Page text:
Archive for the 'Writing' Category

An interview with Pulitzer-Prize winning author Jennifer Egan about her new novel The Candy House (Scribner).

This week’s Write the Book Prompt was generously suggested by my guest, Jennifer Egan—an exercise she assigns her students that she says has been helpful. Imagine yourself in a physical place, such as a room that you know well from an earlier point of your life. Describe what is to your left. What’s to the right? Is there a drawer open? What's inside the drawer? Move through the space mentally, looking in every direction, looking out the window and under the rugs. The second part of the prompt is to write about who comes into the space and what they do or say. Because physical spaces lead to people,  and quickly. Jennifer says the real wonder of this is to see how much detail we retain. And it’s also a way of defying the fragmentation of memory. If we imagine ourselves in a space, how much we can recall about tiny particulars of that place? And then who comes in, and what are they moved to do there?

Good luck with your work in the coming week, and tune in next week for another prompt or suggestion.

Music Credit: Aaron Shapiro

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Author Jori Lewis, whose debut nonfiction book is Slaves for Peanuts (The New Press).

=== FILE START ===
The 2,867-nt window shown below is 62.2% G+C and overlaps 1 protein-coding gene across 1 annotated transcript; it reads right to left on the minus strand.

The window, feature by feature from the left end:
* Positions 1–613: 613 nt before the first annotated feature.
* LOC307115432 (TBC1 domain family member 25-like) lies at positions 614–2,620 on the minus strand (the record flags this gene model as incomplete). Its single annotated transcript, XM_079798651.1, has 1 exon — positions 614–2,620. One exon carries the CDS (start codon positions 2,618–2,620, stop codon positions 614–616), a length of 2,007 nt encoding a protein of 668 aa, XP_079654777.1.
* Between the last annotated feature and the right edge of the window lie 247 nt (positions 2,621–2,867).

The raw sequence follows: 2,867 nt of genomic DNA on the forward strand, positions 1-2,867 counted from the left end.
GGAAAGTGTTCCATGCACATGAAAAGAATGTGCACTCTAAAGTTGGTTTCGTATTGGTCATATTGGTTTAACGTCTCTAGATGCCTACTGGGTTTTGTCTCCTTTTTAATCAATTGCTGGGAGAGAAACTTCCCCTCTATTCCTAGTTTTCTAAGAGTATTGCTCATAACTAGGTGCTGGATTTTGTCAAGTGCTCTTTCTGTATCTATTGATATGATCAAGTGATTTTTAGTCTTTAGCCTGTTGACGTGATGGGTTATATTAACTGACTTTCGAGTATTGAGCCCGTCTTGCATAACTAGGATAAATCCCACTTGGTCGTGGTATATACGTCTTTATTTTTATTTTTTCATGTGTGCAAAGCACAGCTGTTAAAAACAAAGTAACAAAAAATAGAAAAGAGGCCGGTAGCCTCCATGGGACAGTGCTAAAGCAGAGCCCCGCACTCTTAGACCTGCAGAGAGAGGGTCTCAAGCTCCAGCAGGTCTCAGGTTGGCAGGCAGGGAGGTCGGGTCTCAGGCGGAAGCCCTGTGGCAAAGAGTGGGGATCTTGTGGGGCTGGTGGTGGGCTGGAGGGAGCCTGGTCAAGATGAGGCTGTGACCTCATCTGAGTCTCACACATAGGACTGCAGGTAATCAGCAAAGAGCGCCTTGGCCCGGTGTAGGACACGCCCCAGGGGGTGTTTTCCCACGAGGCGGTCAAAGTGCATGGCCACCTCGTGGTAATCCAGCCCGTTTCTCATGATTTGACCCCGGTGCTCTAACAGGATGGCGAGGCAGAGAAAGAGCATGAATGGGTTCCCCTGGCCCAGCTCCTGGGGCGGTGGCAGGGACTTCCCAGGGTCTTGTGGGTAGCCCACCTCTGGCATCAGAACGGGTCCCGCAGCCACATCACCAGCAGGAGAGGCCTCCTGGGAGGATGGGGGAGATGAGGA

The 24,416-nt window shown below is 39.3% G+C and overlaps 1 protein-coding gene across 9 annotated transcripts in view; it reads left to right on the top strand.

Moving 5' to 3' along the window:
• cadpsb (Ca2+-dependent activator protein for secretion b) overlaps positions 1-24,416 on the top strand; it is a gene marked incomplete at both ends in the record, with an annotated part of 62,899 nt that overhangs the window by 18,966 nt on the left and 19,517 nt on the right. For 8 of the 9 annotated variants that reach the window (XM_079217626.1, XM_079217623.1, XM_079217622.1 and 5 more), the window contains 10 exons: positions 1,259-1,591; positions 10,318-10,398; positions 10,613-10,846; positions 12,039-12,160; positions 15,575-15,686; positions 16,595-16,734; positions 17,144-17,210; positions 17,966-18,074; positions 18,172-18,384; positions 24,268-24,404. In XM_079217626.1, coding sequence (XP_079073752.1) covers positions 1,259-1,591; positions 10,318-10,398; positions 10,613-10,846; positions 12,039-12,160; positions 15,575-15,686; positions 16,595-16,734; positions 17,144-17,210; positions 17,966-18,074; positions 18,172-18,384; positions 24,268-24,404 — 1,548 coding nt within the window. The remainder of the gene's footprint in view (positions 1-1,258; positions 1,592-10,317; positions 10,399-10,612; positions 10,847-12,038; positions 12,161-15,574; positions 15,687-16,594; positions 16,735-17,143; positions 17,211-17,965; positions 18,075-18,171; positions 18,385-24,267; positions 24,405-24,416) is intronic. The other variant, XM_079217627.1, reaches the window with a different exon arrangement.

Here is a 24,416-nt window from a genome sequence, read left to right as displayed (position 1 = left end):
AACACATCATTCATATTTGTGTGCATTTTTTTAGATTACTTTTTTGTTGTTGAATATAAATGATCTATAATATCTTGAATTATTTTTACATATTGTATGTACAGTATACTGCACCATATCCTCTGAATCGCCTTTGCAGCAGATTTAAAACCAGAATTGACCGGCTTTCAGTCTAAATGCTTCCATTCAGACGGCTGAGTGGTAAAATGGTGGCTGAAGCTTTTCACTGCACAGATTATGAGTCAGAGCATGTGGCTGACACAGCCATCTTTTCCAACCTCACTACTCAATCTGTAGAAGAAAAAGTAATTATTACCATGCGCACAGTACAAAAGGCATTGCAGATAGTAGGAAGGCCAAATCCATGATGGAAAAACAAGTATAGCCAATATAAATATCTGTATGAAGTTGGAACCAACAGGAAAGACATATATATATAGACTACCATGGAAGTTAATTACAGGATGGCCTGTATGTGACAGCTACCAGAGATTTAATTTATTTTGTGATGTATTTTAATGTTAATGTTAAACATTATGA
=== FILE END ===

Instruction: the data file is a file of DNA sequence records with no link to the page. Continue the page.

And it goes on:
This week’s Write the Book Prompt was generously suggested by my guest, Jori Lewis. If you’re working on something and it’s not moving along well, try changing the perspective. And in doing this, keep in mind  the way one focuses a camera: focus in, pull out.

Good luck with your work in the coming week, and tune in next week for another prompt or suggestion.

Music Credit: Aaron Shapiro

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Vermont Author Jennifer McMahon, whose new novel is The Children on the Hill (Simon & Schuster). 

Jennifer's recent reads include:

The Fervor, by Alma Katsu

My Heart Is a Chainsaw, by Stephen Graham Jones

This week’s Write the Book Prompt was generously suggested by my guest, Jennifer McMahon, who sent me this note:

At its heart, The Children on the Hill is an exploration of monsters and monstrousness. So my writing prompt is to create your own monster!

What type of monster is it? Does it have a name? What does it look like? What does it sound like? Where does your monster live? Who can see it? What does your monster eat? What special abilities does it have? Can it run fast? Is it super strong? Can it hibernate for years? What does your monster want most? What’s stopping your monster from getting it? What is your monster most afraid of?

Now, write two scenes, the first from the point of view of a person (maybe a character you’ve already been working with) coming across your monster. Where do they meet? Is your monster a danger to this character? How does your character feel about this creature?

Write the same scene from the monster’s point of view. What is the monster thinking and feeling? Is your monster afraid of the person, or is it longing for connection? Or is it just really, really hungry?

Good luck with your work in the coming week, and tune in next week for another prompt or suggestion.

Music Credit: Aaron Shapiro

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Melanie Finn, winner of the Vermont Book Award in Fiction 2021, and author of The Hare (Two Dollar Radio). 

Melanie's favorite recent reads include:

Empireland, by Sathnam Sanghera
On The Black Hill, by Bruce Chatwin
Orlando, by Virginia Woolf